As he prepares for the World Cup, Portugal's star goal scorer is doing anything it takes to stay healthy.
Photo-illustration: Joe Giddens—AP
Cristiano Ronaldo was built to play soccer. Named the best player in the world this year, the 29-year-old Portuguese goal scorer boasts an unusually high proportion of what physiologists call fast-twitch muscle, which allows him to accelerate, leap beyond defenders and shoot powerfully from a distance with little setup. But not even Ronaldo’s body was built for the strain he has endured over what has been a particularly grueling season.
He is currently recovering from leg injuries that are a result of his playing an enormous number of games for his club team, Real Madrid, and for Portugal’s national team. His injury history, age (he has been playing for major teams since he was 17), physique and even his travel schedule are factors that increase his injury risk in the World Cup, which starts June 12.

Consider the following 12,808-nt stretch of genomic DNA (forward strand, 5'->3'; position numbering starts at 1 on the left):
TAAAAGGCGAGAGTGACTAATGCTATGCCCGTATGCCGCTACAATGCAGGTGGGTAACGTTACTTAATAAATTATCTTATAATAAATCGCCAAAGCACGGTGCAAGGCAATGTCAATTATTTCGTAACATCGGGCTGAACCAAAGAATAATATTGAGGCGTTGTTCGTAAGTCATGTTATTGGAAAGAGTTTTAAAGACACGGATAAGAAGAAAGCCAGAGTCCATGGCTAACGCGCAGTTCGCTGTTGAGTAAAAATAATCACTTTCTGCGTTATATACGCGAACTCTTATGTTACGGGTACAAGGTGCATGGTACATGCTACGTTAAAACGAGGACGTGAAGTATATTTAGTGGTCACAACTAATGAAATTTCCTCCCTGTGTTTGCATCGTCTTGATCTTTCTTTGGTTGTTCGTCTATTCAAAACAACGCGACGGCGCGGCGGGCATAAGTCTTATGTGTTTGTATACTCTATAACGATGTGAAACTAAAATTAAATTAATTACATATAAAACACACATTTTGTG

His fitness level may affect whether Portugal is one of the two teams that advance from its first-round group, which includes Germany, Ghana and the U.S. Portugal is leaving as little to chance as possible and has hired a physical therapist from the Real Madrid sports-medicine staff to look after Ronaldo and two other teammates with physical vulnerabilities. The battle to keep this soccer phenomenon healthy is an around-the-clock task.
Sources: ProZone; FIFA; UEFA; AS; BBC; Guardian; Men’s Health; ESPN; Sky Sports; David Tenney, Seattle Sounders FC; Chris West, University of Connecticut; John Sullivan, Clinical & Sports Consulting Services